A special piece of equipment on its way from the United States which will unlock the secrets of an estimated 22,000 rolls of film taken in Hawke’s Bay during the last 70-plus years.
Russell Spiller is a name many long-time Hawke’s Bay residents will know – a noted local photographer who ran Batchelor’s Candid Studios in Napier from 1946 to 1981.
In his time he took thousands of rolls of film, at weddings, christenings, family gatherings and public events.
The project to review more than 22,000 rolls of film has been taken on by the team at Hawke’s Bay Knowledge Bank, based at the Hastings District Council-owned Stoneycroft Reserve in Omahu Rd, Hastings.
Volunteers will digitally archive content from the films loaned to them by the Spiller family and make the images available through its website. Even with the special equipment, the project is expected to take almost two years to complete.
The slide and negative scanner is being purchased with a $9575 grant from this year’s Hastings District Council Contestable Grants Fund.
The fund is distributed annually to groups developing or delivering a community service or project which fits with Council’s aim of “building a safe, liveable, sustainable community”. Council is profiling successful applicants from this year’s grants round.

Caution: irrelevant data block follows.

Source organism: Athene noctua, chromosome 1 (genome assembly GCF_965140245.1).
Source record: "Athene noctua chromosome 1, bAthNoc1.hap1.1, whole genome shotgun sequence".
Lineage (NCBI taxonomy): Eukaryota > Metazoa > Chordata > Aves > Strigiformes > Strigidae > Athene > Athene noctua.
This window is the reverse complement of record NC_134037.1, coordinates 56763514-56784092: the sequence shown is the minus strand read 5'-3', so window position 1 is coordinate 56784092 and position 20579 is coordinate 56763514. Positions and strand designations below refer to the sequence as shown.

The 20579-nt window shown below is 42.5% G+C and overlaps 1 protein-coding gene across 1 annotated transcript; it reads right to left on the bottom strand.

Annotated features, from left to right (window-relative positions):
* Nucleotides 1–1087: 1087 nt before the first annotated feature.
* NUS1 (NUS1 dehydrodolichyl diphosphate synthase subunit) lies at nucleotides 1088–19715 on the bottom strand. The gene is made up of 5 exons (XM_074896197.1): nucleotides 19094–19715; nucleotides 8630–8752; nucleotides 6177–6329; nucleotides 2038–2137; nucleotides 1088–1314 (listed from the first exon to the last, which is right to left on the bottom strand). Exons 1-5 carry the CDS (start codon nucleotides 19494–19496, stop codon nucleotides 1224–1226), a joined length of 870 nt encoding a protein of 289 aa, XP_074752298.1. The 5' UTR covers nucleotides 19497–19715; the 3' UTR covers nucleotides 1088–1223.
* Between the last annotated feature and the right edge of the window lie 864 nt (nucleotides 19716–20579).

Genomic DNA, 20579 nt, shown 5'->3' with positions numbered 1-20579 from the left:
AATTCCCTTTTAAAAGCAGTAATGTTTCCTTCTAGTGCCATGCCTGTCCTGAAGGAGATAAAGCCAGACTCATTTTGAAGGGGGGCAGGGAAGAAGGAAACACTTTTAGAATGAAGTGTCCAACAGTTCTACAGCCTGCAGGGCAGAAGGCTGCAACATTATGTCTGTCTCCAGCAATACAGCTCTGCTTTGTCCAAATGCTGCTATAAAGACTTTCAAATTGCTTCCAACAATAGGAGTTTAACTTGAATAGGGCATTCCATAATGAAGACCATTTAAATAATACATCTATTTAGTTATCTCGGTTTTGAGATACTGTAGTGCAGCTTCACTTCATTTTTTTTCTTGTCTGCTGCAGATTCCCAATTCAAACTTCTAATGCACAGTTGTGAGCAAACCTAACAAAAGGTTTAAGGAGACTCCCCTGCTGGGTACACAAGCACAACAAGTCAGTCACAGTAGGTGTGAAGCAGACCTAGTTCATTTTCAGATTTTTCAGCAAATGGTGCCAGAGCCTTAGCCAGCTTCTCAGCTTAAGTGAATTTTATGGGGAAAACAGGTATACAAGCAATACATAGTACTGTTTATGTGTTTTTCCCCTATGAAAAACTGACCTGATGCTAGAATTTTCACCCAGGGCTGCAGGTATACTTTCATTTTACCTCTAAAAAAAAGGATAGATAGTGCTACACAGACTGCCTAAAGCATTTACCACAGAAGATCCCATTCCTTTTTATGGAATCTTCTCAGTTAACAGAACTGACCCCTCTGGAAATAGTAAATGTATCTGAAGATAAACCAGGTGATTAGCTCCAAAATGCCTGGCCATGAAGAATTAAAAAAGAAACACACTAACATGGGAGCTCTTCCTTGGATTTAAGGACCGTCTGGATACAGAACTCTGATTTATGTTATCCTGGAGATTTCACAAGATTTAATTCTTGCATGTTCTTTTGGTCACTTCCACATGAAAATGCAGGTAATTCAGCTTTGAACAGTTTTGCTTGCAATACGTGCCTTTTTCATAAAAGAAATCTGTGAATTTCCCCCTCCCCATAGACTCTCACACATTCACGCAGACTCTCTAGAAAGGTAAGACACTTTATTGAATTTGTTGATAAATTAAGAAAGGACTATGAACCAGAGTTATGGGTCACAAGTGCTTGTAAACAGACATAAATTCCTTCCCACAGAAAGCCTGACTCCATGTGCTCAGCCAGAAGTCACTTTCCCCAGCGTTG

The Hawke’s Bay Digital Archives Trust was set up in 2011 to ensure the “wealth of fading photographs, letters, recordings and much more stashed away in old shoeboxes and family collections” was not lost forever, said trust chairman Peter Dunkerley. The trust opened the doors of The Knowledge Bank in December 2012.
“Most of the material we look after doesn’t belong in a museum but it is most certainly worth keeping. Modern technologies allow us to capture and preserve this valuable community resource for future generations, on a much larger scale and at a lower cost than preserving the physical objects, Mr Dunkerley said.
He is expecting some real delights to come out of the Spiller collection. “A lot has changed over the 70 years this collection covers and there will be some very interesting recent history moments captured. This is exactly why the Knowledge Bank was started, so we don’t lose treasures like these collections.”
For more information on Hawke’s Bay Knowledge Bank see: knowledgebank.org.nz